Teaching might be a good option for you if you are really passionate about the subject that you studied at university. You’ll be able to use your passion to inspire the next generation.

Resources for graduates considering a career in teaching:

#12: Policing

Police officers work with their community to maintain law and order and to protect members of the public.

It is a challenging career path for graduates from any degree subject.

Police now offers two graduate training programmes, the national detective programme and the national graduate leadership programme.

Resources for graduates who are thinking of becoming a police officer:

What job can I get with my degree: Summary

Thanks for taking the time to read our post! We hope it has given you some ideas on what job you can get with your degree.

Graduate employers are looking for much more than a degree. They are looking for high-calibre graduates who have a broad skill set and experience.

What you studied, where you studied and what grades you got doesn’t make you stand out in the competitive graduate job market.

Looking for a graduate job?

We can help you! Here at Graduate Coach, we offer interview training, one-to-one coaching, online courses, books and workshops.

6 Top Graduate Employability Issues

The competition for graduate jobs is fierce. As there is an overabundance of academically qualified graduates entering the graduate job market each year, employers are placing more emphasis on identifying and hiring the most workplace-ready candidates. 

These are graduates who have not only excelled academically but who have developed both hard and soft skills and can demonstrate how they have acquired them.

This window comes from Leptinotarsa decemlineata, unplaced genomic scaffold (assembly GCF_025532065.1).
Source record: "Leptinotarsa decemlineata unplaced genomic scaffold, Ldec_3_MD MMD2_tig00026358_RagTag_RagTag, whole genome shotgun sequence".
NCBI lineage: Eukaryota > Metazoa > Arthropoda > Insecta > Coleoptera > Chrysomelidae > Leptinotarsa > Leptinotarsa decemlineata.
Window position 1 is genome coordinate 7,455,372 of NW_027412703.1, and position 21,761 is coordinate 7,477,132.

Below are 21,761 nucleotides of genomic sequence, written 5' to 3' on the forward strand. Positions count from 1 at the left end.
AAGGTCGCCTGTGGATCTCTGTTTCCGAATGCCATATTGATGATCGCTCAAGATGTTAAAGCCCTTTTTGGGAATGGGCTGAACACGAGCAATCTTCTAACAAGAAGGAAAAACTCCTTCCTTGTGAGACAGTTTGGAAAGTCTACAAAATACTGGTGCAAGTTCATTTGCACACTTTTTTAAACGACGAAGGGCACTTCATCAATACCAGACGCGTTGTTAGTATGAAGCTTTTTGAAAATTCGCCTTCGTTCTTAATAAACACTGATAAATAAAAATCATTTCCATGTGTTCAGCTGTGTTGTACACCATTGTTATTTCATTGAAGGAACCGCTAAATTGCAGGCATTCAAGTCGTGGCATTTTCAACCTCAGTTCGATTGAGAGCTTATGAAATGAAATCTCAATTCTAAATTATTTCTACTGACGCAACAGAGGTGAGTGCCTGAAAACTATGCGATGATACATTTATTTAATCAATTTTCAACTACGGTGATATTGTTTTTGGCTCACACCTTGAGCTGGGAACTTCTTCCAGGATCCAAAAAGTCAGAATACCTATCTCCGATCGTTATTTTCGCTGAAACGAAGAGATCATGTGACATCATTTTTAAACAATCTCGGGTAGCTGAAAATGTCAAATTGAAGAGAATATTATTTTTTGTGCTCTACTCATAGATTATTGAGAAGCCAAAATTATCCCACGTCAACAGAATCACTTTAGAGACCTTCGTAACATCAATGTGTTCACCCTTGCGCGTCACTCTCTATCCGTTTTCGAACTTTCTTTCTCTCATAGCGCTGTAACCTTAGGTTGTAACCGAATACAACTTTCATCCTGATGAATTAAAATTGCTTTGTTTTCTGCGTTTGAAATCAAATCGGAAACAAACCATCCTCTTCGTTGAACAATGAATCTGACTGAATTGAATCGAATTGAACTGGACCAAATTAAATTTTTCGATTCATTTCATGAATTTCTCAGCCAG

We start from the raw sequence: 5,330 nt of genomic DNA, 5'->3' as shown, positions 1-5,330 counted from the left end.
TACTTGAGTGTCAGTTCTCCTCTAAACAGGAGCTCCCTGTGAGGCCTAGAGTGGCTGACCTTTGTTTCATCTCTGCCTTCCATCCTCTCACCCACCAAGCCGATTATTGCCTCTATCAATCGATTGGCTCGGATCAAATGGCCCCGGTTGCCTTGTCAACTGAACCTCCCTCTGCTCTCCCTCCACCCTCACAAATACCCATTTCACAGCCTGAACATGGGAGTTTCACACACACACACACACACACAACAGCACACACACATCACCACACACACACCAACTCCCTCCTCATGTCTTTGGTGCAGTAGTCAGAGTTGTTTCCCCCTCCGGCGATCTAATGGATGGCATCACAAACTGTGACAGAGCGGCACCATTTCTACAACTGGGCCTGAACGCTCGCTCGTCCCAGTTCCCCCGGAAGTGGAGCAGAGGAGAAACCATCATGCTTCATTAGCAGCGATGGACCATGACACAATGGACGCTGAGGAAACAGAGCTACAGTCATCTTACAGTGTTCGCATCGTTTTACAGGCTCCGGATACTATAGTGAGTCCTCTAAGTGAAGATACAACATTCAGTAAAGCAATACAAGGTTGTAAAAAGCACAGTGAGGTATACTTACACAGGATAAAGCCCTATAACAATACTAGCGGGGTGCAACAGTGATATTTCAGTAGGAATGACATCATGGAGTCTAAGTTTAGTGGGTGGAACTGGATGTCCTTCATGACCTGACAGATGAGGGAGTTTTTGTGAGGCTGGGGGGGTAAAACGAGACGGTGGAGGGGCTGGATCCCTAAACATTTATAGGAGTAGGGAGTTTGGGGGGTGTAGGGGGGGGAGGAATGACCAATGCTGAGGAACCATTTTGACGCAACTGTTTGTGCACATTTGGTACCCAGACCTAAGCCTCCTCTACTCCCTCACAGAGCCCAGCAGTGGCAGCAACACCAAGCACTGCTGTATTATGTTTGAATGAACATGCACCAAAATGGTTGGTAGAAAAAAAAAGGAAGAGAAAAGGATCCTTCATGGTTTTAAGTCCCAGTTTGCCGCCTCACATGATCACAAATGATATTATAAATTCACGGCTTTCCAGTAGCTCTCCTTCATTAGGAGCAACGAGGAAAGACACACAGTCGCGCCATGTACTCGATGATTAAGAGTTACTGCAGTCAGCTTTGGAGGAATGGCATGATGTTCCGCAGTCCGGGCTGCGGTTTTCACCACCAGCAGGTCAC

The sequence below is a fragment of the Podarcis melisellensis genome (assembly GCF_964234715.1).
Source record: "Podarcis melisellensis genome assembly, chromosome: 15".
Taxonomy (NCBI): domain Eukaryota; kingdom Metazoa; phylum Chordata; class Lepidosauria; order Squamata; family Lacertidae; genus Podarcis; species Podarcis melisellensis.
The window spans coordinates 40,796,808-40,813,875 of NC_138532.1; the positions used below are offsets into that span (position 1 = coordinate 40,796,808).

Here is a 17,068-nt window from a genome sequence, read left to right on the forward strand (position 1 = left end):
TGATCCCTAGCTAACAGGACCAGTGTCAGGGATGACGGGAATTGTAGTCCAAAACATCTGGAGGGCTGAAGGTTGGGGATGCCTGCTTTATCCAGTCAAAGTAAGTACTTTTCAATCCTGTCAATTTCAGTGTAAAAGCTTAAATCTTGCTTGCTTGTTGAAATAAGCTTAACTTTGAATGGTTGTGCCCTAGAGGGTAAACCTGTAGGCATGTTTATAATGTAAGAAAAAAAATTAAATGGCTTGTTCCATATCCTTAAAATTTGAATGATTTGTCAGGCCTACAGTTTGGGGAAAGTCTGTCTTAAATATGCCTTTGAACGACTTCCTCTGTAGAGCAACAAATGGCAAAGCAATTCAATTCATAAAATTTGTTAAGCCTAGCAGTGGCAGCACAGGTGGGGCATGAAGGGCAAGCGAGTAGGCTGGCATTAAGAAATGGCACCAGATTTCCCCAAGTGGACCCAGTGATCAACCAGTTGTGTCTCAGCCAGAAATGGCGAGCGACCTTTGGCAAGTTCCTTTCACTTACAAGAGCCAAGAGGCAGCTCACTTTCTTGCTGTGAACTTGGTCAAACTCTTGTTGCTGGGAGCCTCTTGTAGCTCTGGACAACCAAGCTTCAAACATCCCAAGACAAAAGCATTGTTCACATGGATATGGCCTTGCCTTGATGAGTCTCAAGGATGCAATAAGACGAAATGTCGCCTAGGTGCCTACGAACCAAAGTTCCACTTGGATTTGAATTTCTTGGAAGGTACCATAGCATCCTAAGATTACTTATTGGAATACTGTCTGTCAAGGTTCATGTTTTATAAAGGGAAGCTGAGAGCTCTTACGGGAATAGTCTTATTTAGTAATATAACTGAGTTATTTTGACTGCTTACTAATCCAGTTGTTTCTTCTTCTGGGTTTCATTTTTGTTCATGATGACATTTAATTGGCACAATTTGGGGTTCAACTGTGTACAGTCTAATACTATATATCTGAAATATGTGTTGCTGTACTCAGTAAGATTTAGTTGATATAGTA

Here at Graduate Coach, we have been coaching students and graduates for over a decade. During this time we have gained several insights into the main graduate employability issues and how to overcome them. 

In this post, we will outline 6 of the main graduate employability issues and explain what students and graduates can do to improve their employability and subsequently their career prospects. 

#1: Too much emphasis on academics 

A few years back, achieving a first or upper second class degree in an academic subject, from a prestigious university was enough to stand out from the crowd. 

Schools, sixth forms, universities and parents place a lot of emphasis on students achieving academic success. However, a degree alone is not enough to impress graduate recruiters. 

A minimum of a 2:1 degree is required by many graduate employers, but thousands of applicants will meet this criterion. 

Whilst a good degree from a good university looks good on paper, employers are extremely interested in candidate’s extracurricular activities and work experiences. 

In fact, several of the larger graduate employers in the UK such as professional services firm PwC have removed academic entry requirements, demonstrating how much value they place in what graduates can offer beyond a good academic record. 

Many bright graduates experience graduate employability issues such as finding it difficult to get their first job due to the fact that they thought their degree would be enough to convince a recruiter to hire them. 

Tip for students and graduates – ensure that you get good graduates, but also consider the fact that there are thousands of other graduates with the same academic credentials as you. Focus on what makes you unique outside of academia. This is what will make you stand out in the competitive graduate labour market.